When considering the management of a patient with an acoustic neuroma, several factors preside. The size of the tumor is of paramount importance. In the Cambridge series of 473 patients presenting between 1983 and 1995, 47% of tumors were large (more than 2.5 cm), 32% medium (1.5-2.5 cm) and 21% small (less than 1.5 cm). Large tumors may cause the life-threatening complications of symptomatic hydro-cephalus, and direct mass effect. We advocate initial insertion of a ventriculoperitoneal shunt, or, in suitable cases, a third ventriculostomy, to alleviate hydrocephalus. If mass symptoms are evident, early surgery to remove the tumor should be considered. The initial presentation of these tumors in this way is now rare.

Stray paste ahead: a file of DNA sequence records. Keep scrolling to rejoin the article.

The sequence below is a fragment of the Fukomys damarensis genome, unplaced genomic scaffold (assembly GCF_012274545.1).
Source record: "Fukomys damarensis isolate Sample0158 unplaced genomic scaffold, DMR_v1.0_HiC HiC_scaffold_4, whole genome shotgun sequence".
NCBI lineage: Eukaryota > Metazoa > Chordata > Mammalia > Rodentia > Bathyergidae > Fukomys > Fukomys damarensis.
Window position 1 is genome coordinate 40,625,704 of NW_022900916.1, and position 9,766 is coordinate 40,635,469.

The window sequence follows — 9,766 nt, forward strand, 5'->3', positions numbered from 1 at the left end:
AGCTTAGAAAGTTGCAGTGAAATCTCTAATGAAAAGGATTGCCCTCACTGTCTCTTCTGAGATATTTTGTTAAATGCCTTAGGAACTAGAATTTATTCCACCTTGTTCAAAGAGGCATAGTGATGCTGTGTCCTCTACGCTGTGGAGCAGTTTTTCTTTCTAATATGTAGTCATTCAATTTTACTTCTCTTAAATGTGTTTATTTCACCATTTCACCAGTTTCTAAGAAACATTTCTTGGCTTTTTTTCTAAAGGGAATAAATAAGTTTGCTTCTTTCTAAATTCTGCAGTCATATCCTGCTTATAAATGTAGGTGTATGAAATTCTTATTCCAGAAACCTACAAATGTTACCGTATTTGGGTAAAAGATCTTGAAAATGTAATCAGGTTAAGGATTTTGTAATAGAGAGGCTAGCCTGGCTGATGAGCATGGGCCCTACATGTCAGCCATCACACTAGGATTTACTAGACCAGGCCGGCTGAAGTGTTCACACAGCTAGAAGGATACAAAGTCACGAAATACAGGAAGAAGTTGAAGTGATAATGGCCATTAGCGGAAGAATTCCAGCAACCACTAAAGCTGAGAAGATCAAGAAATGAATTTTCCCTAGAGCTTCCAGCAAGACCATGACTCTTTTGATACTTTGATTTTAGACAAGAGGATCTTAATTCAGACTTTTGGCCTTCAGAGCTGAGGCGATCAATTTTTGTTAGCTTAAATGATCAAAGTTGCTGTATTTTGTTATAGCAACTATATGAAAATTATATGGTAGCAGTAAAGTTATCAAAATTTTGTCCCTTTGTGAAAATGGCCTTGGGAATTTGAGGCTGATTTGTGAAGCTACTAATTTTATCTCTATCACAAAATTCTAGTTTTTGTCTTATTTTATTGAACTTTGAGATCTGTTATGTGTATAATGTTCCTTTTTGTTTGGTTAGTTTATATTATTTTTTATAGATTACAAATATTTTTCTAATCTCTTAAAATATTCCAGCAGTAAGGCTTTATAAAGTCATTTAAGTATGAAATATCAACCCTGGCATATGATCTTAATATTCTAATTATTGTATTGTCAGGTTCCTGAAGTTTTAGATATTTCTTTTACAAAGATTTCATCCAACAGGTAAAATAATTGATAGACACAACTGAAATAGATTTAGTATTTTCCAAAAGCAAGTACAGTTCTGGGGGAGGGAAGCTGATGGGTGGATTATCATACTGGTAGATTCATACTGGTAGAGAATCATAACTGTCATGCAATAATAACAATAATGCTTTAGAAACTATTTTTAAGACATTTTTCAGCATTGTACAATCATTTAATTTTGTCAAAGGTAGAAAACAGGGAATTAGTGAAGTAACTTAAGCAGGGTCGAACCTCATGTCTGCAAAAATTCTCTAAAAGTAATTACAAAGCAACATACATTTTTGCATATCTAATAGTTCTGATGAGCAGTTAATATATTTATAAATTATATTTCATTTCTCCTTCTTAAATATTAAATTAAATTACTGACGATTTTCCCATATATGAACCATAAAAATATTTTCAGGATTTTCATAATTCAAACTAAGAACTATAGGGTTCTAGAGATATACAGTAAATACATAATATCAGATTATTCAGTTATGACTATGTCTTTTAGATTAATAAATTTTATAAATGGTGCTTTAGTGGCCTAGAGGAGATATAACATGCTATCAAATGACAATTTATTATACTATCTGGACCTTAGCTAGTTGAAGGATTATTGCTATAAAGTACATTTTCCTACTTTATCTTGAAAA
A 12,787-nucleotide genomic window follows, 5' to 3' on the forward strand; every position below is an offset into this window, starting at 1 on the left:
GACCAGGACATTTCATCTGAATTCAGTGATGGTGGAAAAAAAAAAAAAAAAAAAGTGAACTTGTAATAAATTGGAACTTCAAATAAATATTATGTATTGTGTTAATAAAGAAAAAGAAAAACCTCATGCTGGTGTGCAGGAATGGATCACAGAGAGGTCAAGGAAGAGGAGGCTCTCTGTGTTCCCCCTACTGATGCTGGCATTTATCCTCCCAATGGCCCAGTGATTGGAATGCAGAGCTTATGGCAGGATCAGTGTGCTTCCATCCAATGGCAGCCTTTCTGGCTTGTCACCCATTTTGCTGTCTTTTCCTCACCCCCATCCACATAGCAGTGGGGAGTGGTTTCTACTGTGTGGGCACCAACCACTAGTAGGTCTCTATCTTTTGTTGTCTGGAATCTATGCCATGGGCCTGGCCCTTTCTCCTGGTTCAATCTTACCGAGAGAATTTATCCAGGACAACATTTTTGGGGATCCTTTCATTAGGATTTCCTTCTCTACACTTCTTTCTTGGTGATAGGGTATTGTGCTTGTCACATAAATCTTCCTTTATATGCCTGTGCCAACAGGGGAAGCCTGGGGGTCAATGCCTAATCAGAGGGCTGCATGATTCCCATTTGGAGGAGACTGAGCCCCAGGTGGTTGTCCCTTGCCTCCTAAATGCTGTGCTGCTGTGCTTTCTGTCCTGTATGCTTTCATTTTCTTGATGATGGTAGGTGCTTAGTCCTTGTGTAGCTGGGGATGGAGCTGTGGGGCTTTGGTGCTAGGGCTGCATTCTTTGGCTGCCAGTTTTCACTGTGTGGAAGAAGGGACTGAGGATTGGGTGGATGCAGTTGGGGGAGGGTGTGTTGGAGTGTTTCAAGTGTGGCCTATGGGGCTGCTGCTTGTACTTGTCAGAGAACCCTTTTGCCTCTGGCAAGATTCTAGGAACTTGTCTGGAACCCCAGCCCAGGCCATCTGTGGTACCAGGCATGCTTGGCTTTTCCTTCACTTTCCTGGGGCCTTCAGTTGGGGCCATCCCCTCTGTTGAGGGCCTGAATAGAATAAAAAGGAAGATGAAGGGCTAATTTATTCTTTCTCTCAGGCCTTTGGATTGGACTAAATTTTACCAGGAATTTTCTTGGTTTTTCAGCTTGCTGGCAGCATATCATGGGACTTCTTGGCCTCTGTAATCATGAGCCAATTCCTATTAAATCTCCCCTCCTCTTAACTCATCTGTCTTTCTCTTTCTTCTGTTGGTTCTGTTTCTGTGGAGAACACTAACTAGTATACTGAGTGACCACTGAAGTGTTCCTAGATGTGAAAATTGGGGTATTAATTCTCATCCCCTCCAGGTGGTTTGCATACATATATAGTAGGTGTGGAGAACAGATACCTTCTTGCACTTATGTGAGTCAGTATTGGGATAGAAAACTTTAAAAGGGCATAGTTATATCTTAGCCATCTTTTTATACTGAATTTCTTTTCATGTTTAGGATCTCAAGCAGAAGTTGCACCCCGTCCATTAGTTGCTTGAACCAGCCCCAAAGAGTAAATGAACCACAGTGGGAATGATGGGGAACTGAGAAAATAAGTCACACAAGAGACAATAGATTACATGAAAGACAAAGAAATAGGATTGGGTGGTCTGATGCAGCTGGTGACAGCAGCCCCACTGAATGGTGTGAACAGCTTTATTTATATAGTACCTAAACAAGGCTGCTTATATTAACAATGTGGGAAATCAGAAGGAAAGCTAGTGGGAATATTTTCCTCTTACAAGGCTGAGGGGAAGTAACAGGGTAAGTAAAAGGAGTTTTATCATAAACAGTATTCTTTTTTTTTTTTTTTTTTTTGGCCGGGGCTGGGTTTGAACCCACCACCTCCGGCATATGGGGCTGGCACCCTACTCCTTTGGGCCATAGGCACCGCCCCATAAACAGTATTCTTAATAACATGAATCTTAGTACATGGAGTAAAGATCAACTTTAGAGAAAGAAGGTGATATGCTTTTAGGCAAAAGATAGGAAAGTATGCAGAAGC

At presentation, most acoustic neuromas present with audiovestibular symptoms and do not constitute a threat to life at that time. A complete understanding of the natural history, surgical morbidity and success of radiosurgery is of importance in deciding the appropriate management of patients with these tumors.
Was this article helpful?
Are you sick of feeling like the whole world Is spinning out of control. Do You Feel Weak Helpless Nauseous? Are You Scared to Move More Than a Few Inches From The Safety of Your Bed! Then you really need to read this page. You see, I know exactly what you are going through right now, believe me, I understand because I have been there & experienced vertigo at it's worst!